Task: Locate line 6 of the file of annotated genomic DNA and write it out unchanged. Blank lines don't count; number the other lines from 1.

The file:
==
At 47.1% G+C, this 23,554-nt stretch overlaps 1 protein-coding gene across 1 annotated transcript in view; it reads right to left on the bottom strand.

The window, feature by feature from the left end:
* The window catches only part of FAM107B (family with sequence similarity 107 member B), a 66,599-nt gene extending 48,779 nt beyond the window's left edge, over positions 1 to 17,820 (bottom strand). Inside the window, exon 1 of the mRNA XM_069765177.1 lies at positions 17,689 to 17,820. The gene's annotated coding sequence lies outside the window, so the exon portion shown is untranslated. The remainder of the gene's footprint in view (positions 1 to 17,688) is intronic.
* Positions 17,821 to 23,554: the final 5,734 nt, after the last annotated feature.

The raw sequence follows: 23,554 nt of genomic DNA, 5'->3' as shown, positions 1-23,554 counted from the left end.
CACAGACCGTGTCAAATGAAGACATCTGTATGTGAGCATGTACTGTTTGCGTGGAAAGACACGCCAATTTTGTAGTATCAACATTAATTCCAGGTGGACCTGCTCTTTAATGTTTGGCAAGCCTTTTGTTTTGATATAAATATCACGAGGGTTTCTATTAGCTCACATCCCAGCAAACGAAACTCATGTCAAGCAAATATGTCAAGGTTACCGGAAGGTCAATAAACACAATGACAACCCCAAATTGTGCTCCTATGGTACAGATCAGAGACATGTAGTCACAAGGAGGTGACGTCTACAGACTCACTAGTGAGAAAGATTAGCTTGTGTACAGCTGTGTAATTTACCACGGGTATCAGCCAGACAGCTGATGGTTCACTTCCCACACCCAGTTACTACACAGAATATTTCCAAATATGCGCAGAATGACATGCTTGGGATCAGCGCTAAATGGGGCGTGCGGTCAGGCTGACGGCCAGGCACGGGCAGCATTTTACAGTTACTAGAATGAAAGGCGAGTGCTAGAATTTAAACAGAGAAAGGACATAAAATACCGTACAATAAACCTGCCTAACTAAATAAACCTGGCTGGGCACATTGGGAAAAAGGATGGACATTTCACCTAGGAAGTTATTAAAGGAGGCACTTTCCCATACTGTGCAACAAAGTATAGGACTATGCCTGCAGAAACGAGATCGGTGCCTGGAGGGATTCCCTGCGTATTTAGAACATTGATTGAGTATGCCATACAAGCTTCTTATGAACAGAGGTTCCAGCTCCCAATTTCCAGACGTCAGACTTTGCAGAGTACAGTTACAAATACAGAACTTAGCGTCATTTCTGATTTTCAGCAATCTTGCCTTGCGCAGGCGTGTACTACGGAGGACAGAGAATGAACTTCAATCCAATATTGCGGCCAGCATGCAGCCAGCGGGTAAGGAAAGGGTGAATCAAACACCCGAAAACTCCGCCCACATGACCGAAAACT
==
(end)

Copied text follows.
CACAGACCGTGTCAAATGAAGACATCTGTATGTGAGCATGTACTGTTTGCGTGGAAAGACACGCCAATTTTGTAGTATCAACATTAATTCCAGGTGGACCTGCTCTTTAATGTTTGGCAAGCCTTTTGTTTTGATATAAATATCACGAGGGTTTCTATTAGCTCACATCCCAGCAAACGAAACTCATGTCAAGCAAATATGTCAAGGTTACCGGAAGGTCAATAAACACAATGACAACCCCAAATTGTGCTCCTATGGTACAGATCAGAGACATGTAGTCACAAGGAGGTGACGTCTACAGACTCACTAGTGAGAAAGATTAGCTTGTGTACAGCTGTGTAATTTACCACGGGTATCAGCCAGACAGCTGATGGTTCACTTCCCACACCCAGTTACTACACAGAATATTTCCAAATATGCGCAGAATGACATGCTTGGGATCAGCGCTAAATGGGGCGTGCGGTCAGGCTGACGGCCAGGCACGGGCAGCATTTTACAGTTACTAGAATGAAAGGCGAGTGCTAGAATTTAAACAGAGAAAGGACATAAAATACCGTACAATAAACCTGCCTAACTAAATAAACCTGGCTGGGCACATTGGGAAAAAGGATGGACATTTCACCTAGGAAGTTATTAAAGGAGGCACTTTCCCATACTGTGCAACAAAGTATAGGACTATGCCTGCAGAAACGAGATCGGTGCCTGGAGGGATTCCCTGCGTATTTAGAACATTGATTGAGTATGCCATACAAGCTTCTTATGAACAGAGGTTCCAGCTCCCAATTTCCAGACGTCAGACTTTGCAGAGTACAGTTACAAATACAGAACTTAGCGTCATTTCTGATTTTCAGCAATCTTGCCTTGCGCAGGCGTGTACTACGGAGGACAGAGAATGAACTTCAATCCAATATTGCGGCCAGCATGCAGCCAGCGGGTAAGGAAAGGGTGAATCAAACACCCGAAAACTCCGCCCACATGACCGAAAACT